- Hallucinations or delusions develop during, or soon after, intoxication or withdrawal from a substance or medication known to cause psychotic symptoms
- Psychotic symptoms are not actually part of a psychotic disorder (such as schizophrenia, schizophreniform disorder, schizoaffective disorder) that is not substance-induced (i.e., if psychotic symptom onset was prior to substance or medication use, or persists longer than one month after substance intoxication or withdrawal, then another psychotic disorder is likely
- Psychotic symptoms do not only occur during a delirium.
Meth Hallucinations: Meth Bugs And Meth Mites
Some people who regularly use meth will experience some hallucinatory side effects. One of the most common hallucinations is that a person sees some kind of bug and believes it’s moving around underneath their skin. This kind of hallucination is called formication. The delusion can involve both sight and touch.
Meth users who experience formication might see and feel the bugs crawling underneath the skin, or they might just feel a crawling sensation. The feeling can be so strong and compelling that a person will scratch intensely at the skin in an effort to remove the bugs and ease the sensation.
Because there are no bugs in reality, sores and other injuries can form on the skin. These kinds of wounds are often in the arms and sometimes in the face. Sores that develop pose the same risk of infection that we’ve mentioned before.
The bugs that meth users see have a variety of names. These names include:
- Meth bugs
- Meth mites
- Ice mites
- Crank bugs
Those who use meth more frequently are more likely to experience these instances of meth psychosis compared to those who occasionally use meth.
How Meth Sores Affect Your Health
With meth sores and meth-induced psychosis that leads to hallucination of meth mites, scratching and picking at the skin is extremely common. Unfortunately, all this irritation and damage to the skin and affected areas results in scabs all over the body. Scabs can result from picking at sores both on the arms, the face, and anywhere else sores have been irritated by exaggerated itching or picking.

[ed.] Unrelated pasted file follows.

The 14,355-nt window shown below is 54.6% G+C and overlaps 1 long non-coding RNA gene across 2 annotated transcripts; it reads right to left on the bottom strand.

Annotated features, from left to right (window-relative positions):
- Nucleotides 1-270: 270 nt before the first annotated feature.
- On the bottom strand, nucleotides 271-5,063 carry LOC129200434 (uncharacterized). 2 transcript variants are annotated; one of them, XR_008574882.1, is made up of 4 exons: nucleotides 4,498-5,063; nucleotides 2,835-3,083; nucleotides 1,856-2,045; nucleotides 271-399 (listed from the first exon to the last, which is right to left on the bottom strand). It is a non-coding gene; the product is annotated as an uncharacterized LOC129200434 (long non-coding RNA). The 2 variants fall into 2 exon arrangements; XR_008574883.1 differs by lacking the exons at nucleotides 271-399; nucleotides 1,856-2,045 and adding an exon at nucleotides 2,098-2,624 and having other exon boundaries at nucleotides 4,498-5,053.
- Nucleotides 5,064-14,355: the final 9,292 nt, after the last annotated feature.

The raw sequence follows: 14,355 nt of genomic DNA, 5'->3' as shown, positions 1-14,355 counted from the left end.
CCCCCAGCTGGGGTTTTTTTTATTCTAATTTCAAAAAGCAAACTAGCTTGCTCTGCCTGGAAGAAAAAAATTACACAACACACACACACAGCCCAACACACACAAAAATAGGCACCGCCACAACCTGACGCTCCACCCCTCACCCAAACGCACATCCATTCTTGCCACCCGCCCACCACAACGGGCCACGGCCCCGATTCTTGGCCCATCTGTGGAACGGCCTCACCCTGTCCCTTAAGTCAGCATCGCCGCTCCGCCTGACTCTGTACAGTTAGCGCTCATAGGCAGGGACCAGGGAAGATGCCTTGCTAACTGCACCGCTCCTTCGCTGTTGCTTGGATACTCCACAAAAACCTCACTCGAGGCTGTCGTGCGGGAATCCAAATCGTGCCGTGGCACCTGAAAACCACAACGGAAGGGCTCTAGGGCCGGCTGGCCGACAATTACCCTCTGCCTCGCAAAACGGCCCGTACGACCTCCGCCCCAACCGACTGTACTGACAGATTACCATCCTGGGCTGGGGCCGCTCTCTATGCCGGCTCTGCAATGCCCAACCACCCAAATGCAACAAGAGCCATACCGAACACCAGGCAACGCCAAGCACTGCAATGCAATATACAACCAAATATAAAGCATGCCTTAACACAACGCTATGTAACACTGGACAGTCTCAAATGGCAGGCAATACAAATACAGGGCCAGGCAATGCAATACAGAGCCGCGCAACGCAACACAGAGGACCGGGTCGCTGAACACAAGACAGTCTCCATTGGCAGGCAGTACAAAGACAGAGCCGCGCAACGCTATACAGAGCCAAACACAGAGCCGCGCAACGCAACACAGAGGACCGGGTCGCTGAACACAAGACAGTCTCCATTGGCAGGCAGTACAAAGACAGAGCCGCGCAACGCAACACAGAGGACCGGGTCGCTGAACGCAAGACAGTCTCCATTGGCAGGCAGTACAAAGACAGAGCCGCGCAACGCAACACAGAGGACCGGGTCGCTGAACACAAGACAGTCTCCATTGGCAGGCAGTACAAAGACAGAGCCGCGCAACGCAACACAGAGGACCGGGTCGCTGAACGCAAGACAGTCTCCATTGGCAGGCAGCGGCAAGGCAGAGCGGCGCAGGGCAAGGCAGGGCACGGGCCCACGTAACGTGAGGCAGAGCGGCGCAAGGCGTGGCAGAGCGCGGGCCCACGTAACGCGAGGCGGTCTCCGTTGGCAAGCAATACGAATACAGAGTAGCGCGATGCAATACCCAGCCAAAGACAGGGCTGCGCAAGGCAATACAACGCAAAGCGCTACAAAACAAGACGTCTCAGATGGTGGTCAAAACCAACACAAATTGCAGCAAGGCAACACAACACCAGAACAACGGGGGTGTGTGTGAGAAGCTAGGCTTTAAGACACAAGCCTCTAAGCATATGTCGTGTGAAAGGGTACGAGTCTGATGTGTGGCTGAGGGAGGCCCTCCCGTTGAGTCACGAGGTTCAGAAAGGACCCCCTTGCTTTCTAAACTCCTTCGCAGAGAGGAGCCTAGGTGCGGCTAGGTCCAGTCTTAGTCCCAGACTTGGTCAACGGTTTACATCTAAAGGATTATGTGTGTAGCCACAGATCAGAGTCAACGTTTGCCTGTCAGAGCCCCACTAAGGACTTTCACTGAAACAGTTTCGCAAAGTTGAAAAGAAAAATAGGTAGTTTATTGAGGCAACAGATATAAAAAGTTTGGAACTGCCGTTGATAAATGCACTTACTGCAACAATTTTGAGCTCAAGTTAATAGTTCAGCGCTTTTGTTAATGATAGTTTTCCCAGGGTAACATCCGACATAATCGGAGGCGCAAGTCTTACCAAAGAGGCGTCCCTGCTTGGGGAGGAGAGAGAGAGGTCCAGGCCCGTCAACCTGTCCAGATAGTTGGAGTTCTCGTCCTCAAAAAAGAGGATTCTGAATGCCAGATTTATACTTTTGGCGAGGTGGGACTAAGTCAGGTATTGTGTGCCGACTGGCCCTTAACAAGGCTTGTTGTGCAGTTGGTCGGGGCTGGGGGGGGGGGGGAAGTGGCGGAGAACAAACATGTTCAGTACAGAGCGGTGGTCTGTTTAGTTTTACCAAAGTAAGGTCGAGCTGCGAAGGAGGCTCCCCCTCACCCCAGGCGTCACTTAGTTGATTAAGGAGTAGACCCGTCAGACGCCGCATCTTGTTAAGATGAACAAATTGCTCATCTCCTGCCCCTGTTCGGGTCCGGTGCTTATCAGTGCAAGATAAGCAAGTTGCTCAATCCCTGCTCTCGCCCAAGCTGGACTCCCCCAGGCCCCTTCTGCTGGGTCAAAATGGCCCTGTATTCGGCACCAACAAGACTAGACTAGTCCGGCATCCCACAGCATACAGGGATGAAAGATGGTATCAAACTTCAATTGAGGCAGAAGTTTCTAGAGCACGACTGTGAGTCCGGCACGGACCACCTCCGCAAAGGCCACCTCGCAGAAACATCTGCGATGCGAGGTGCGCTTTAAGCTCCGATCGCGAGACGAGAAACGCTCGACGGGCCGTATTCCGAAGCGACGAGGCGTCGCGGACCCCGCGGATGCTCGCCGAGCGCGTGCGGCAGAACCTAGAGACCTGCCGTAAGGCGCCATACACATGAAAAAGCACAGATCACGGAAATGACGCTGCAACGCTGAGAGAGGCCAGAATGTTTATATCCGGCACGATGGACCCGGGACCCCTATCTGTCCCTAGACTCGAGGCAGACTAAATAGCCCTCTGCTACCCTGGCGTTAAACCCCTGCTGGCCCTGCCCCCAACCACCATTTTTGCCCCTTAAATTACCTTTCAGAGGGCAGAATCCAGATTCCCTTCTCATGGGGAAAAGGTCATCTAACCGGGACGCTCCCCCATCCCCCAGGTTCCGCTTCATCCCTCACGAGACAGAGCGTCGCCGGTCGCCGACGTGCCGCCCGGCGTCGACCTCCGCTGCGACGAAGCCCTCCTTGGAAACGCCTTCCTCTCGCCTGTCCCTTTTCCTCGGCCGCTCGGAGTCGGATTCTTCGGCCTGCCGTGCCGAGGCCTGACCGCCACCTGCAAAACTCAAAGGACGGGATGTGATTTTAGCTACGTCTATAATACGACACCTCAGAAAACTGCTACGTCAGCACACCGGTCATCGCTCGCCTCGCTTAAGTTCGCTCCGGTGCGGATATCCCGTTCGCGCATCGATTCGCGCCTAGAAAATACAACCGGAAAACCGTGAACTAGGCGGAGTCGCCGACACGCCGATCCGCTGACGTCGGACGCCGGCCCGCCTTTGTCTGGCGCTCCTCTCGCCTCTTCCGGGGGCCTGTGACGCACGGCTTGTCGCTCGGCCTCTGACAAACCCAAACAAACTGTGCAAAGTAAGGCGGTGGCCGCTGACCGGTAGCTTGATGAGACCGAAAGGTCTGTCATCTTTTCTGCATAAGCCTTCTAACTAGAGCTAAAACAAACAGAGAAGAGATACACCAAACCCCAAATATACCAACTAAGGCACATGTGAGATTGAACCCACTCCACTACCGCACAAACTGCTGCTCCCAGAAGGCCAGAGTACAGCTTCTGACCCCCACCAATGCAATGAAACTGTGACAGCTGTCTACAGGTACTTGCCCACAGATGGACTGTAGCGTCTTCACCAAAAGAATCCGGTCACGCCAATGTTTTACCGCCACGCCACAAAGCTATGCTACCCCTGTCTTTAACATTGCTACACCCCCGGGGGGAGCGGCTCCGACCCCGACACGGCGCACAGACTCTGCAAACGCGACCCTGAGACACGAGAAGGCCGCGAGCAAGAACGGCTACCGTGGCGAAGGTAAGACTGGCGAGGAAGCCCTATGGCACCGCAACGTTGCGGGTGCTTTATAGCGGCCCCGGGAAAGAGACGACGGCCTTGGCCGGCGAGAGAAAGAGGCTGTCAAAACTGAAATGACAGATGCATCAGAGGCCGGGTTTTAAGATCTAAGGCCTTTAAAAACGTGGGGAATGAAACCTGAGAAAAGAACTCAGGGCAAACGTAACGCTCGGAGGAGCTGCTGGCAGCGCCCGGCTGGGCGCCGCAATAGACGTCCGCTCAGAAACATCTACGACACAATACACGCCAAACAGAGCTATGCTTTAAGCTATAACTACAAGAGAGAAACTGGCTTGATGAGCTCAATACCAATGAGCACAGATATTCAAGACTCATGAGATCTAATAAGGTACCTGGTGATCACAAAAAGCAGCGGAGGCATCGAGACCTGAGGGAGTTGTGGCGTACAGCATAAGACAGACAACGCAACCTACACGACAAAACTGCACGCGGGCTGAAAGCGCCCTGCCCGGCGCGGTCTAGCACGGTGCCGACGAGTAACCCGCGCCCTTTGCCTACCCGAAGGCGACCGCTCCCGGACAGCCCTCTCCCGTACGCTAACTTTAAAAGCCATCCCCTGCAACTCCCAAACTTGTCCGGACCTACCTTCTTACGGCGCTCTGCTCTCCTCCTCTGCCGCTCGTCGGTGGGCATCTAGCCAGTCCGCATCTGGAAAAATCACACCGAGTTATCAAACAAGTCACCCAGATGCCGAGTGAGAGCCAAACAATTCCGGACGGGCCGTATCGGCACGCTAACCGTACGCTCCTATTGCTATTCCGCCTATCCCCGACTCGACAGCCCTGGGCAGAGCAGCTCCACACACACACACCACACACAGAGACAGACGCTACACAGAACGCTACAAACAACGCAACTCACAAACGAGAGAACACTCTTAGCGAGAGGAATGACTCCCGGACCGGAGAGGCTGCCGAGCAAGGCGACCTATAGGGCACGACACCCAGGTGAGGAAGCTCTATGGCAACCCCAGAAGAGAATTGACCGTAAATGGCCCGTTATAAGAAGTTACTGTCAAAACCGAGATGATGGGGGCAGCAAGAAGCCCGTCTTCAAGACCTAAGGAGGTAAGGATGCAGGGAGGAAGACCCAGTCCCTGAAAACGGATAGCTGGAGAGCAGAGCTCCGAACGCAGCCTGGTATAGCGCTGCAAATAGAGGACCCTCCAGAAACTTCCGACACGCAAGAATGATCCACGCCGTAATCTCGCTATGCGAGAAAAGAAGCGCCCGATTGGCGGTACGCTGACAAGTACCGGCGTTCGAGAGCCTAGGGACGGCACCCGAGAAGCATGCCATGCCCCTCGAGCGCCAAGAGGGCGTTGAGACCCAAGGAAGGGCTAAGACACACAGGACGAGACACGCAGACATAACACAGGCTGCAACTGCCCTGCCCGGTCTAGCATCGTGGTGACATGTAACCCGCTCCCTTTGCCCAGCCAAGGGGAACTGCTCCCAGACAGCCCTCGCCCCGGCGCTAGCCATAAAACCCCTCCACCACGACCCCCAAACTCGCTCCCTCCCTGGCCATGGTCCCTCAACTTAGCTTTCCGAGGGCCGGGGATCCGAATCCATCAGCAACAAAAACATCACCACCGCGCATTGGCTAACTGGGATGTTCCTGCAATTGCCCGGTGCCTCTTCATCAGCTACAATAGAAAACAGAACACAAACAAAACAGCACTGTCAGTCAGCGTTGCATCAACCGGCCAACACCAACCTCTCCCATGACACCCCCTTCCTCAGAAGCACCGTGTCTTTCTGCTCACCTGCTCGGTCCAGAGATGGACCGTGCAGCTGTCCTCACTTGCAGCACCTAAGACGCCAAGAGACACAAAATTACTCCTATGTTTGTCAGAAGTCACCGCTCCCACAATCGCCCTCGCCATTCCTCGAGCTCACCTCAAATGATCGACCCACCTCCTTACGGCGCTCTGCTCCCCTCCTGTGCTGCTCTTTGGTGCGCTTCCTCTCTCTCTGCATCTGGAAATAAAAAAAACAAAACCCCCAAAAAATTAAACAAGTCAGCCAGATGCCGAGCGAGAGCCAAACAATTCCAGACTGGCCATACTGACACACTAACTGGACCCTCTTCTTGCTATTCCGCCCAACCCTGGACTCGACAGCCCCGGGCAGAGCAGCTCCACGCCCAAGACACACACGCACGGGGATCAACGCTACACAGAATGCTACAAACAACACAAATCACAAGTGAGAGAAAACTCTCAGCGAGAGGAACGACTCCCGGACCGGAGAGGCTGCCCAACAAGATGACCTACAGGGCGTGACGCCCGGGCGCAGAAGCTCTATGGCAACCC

Although we’ve repeated it several times, it’s worth repeating once more. Infection can easily set in with meth sores, and infection isn’t something you want to happen. Infected sores can cause pain and soreness; the skin may change color. If a severely infected sore goes untreated, there is a very real possibility of the infection entering the bloodstream.
Once harmful germs get into your bloodstream, they can easily travel around your body, making you sicker. Left unattended, spreading infection can be life-threatening and is highly dangerous.
Seek medical attention immediately if you have meth sores that are painful, swollen, dark-colored, and warm.
How To Treat Meth Sores
In order to prevent future sores, a user will need to take steps towards sobriety and a life free from meth use. Because meth use can cause users to pick at the sores on their skin, complete change and healing can’t truly begin until the root problem, meth addiction, is addressed.
Short term treatment of meth sores includes seeking medical attention, especially when sores are infected. Doctors can examine sores and prescribe antibiotics to fight infection if a patient needs it. Some sores may also need to be manually drained of pus. This is something that is best left to medical professionals to handle. They know the proper ways of draining sores to keep you safe. Other creams or medications can also be prescribed if you go see a doctor.
Without professional treatment, healing can take a lot longer. Habitual meth use can weaken your immune system and make the healing process even longer than usual. If the wound becomes infected, the healing will not only take longer, but your immune system may not be able to fight off the infection by itself.
To ensure you don’t have to deal with meth sores and their consequences again, you need to seek treatment for meth addiction. It will not be easy. It will be challenging, and you might mess up after going through a recovery program, but the decision you make to seek addiction treatment is one of the best things you can do to ensure your well-being and health.
Meth Addiction Treatment in Ohio
At The Bluffs, we recognize that seeking treatment for meth addiction isn’t an easy thing to do, but we are here to support you every step of the way. Our team of professionals is eager to help you through recovery treatment by providing you with personalized treatment plans. Together, we will get you to a better, healthier future. Contact us today at 850.374.5331.